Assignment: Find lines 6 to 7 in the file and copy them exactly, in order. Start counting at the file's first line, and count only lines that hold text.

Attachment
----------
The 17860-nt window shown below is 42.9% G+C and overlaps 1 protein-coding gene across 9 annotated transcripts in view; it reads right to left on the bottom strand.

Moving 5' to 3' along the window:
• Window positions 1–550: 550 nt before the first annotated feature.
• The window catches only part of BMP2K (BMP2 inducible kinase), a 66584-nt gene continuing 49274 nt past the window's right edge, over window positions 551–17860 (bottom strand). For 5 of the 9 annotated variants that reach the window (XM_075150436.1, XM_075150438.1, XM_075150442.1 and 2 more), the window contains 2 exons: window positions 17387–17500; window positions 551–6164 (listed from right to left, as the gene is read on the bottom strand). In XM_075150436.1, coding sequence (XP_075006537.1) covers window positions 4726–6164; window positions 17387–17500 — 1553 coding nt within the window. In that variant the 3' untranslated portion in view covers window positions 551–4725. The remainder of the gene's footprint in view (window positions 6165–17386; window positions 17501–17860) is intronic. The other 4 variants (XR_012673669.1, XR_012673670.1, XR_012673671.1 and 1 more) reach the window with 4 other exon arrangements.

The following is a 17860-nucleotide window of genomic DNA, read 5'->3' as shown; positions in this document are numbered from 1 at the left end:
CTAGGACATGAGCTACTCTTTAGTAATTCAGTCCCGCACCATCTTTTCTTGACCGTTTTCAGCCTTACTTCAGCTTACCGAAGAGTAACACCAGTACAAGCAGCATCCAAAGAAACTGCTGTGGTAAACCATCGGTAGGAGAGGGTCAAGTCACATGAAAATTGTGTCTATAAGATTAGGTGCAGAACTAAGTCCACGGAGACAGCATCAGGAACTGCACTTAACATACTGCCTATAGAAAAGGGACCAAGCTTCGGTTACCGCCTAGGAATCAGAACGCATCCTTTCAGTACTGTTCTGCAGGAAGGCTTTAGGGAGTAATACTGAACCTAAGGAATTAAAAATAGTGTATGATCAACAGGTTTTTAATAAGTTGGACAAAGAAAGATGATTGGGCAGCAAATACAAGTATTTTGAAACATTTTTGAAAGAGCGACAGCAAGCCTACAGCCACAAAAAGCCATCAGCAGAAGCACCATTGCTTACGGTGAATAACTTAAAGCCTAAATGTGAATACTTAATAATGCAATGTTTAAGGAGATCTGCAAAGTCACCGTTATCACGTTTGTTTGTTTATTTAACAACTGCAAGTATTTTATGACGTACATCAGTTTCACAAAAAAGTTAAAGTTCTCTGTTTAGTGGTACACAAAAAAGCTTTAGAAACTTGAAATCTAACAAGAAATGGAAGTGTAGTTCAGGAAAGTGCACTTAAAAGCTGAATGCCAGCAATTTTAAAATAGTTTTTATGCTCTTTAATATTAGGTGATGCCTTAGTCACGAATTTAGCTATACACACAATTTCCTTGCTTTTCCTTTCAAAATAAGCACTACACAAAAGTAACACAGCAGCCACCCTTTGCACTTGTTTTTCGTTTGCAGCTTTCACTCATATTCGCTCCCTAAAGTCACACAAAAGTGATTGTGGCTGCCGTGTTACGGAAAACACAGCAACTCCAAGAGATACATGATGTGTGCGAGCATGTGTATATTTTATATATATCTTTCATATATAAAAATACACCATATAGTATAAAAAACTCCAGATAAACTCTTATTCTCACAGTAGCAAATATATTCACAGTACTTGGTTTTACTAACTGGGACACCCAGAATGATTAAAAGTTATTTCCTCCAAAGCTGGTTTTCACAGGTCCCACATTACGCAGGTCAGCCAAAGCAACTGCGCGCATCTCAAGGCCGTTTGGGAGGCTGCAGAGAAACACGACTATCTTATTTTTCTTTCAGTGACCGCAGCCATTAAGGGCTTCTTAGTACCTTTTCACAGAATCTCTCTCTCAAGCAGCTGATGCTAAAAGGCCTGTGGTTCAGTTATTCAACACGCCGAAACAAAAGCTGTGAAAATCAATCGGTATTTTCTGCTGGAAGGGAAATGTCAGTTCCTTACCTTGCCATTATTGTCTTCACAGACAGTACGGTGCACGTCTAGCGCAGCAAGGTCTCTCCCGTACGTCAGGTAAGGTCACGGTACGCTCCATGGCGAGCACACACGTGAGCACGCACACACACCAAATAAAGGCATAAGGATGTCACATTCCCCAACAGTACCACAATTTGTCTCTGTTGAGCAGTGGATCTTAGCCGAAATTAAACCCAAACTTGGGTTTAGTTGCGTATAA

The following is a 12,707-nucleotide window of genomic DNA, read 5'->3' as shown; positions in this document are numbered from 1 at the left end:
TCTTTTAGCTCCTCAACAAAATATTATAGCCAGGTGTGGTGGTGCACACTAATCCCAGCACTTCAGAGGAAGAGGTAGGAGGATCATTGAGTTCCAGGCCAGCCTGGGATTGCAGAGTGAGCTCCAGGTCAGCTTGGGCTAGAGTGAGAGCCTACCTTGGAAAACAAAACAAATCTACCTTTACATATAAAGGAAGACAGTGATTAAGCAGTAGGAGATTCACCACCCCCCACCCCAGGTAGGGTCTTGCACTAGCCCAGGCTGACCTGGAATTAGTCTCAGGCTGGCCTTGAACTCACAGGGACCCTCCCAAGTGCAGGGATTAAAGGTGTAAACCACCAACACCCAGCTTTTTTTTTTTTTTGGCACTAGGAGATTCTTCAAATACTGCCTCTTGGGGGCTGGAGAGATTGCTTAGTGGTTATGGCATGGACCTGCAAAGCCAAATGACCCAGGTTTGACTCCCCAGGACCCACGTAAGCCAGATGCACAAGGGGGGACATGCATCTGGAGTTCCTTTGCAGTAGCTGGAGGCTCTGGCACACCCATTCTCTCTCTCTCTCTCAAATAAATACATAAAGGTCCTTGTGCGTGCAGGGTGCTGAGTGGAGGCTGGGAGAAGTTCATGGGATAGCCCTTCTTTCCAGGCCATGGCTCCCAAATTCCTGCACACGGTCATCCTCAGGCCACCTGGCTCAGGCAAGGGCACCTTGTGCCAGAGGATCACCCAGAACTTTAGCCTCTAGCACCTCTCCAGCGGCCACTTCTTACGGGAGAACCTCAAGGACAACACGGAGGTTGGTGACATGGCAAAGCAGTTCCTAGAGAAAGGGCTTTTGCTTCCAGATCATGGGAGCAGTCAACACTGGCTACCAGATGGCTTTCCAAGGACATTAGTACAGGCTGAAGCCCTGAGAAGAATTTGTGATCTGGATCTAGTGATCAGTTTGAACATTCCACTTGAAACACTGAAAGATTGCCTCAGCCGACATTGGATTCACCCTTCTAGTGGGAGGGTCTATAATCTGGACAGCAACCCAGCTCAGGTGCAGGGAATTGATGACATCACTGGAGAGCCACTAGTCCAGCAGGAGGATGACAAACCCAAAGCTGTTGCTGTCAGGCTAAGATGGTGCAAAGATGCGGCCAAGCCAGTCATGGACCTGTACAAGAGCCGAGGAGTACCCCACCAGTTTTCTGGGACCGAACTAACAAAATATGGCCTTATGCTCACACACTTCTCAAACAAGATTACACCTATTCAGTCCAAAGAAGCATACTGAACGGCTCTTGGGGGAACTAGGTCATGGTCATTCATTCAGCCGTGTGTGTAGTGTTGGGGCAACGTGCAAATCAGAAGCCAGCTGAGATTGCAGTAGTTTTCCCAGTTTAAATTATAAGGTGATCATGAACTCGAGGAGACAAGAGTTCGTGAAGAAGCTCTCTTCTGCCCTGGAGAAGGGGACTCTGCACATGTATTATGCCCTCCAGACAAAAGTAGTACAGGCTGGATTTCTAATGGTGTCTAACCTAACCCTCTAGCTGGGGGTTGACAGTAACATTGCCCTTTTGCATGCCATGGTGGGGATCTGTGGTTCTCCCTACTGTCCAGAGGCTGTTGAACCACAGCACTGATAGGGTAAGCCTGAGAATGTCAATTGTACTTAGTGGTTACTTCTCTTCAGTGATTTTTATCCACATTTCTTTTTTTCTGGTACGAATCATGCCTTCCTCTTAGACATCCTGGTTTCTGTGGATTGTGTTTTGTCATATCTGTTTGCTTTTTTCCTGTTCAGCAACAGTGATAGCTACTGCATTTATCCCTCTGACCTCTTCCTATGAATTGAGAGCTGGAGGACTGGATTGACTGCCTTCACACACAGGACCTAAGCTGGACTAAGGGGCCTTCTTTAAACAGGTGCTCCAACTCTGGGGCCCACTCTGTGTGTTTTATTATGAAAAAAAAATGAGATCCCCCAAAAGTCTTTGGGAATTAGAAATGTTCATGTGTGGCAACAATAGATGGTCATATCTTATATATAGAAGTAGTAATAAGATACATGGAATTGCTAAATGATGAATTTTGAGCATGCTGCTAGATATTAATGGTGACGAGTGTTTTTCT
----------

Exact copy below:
CTAGGACATGAGCTACTCTTTAGTAATTCAGTCCCGCACCATCTTTTCTTGACCGTTTTCAGCCTTACTTCAGCTTACCGAAGAGTAACACCAGTACAAGCAGCATCCAAAGAAACTGCTGTGGTAAACCATCGGTAGGAGAGGGTCAAGTCACATGAAAATTGTGTCTATAAGATTAGGTGCAGAACTAAGTCCACGGAGACAGCATCAGGAACTGCACTTAACATACTGCCTATAGAAAAGGGACCAAGCTTCGGTTACCGCCTAGGAATCAGAACGCATCCTTTCAGTACTGTTCTGCAGGAAGGCTTTAGGGAGTAATACTGAACCTAAGGAATTAAAAATAGTGTATGATCAACAGGTTTTTAATAAGTTGGACAAAGAAAGATGATTGGGCAGCAAATACAAGTATTTTGAAACATTTTTGAAAGAGCGACAGCAAGCCTACAGCCACAAAAAGCCATCAGCAGAAGCACCATTGCTTACGGTGAATAACTTAAAGCCTAAATGTGAATACTTAATAATGCAATGTTTAAGGAGATCTGCAAAGTCACCGTTATCACGTTTGTTTGTTTATTTAACAACTGCAAGTATTTTATGACGTACATCAGTTTCACAAAAAAGTTAAAGTTCTCTGTTTAGTGGTACACAAAAAAGCTTTAGAAACTTGAAATCTAACAAGAAATGGAAGTGTAGTTCAGGAAAGTGCACTTAAAAGCTGAATGCCAGCAATTTTAAAATAGTTTTTATGCTCTTTAATATTAGGTGATGCCTTAGTCACGAATTTAGCTATACACACAATTTCCTTGCTTTTCCTTTCAAAATAAGCACTACACAAAAGTAACACAGCAGCCACCCTTTGCACTTGTTTTTCGTTTGCAGCTTTCACTCATATTCGCTCCCTAAAGTCACACAAAAGTGATTGTGGCTGCCGTGTTACGGAAAACACAGCAACTCCAAGAGATACATGATGTGTGCGAGCATGTGTATATTTTATATATATCTTTCATATATAAAAATACACCATATAGTATAAAAAACTCCAGATAAACTCTTATTCTCACAGTAGCAAATATATTCACAGTACTTGGTTTTACTAACTGGGACACCCAGAATGATTAAAAGTTATTTCCTCCAAAGCTGGTTTTCACAGGTCCCACATTACGCAGGTCAGCCAAAGCAACTGCGCGCATCTCAAGGCCGTTTGGGAGGCTGCAGAGAAACACGACTATCTTATTTTTCTTTCAGTGACCGCAGCCATTAAGGGCTTCTTAGTACCTTTTCACAGAATCTCTCTCTCAAGCAGCTGATGCTAAAAGGCCTGTGGTTCAGTTATTCAACACGCCGAAACAAAAGCTGTGAAAATCAATCGGTATTTTCTGCTGGAAGGGAAATGTCAGTTCCTTACCTTGCCATTATTGTCTTCACAGACAGTACGGTGCACGTCTAGCGCAGCAAGGTCTCTCCCGTACGTCAGGTAAGGTCACGGTACGCTCCATGGCGAGCACACACGTGAGCACGCACACACACCAAATAAAGGCATAAGGATGTCACATTCCCCAACAGTACCACAATTTGTCTCTGTTGAGCAGTGGATCTTAGCCGAAATTAAACCCAAACTTGGGTTTAGTTGCGTATAA

The following is a 12,707-nucleotide window of genomic DNA, read 5'->3' as shown; positions in this document are numbered from 1 at the left end: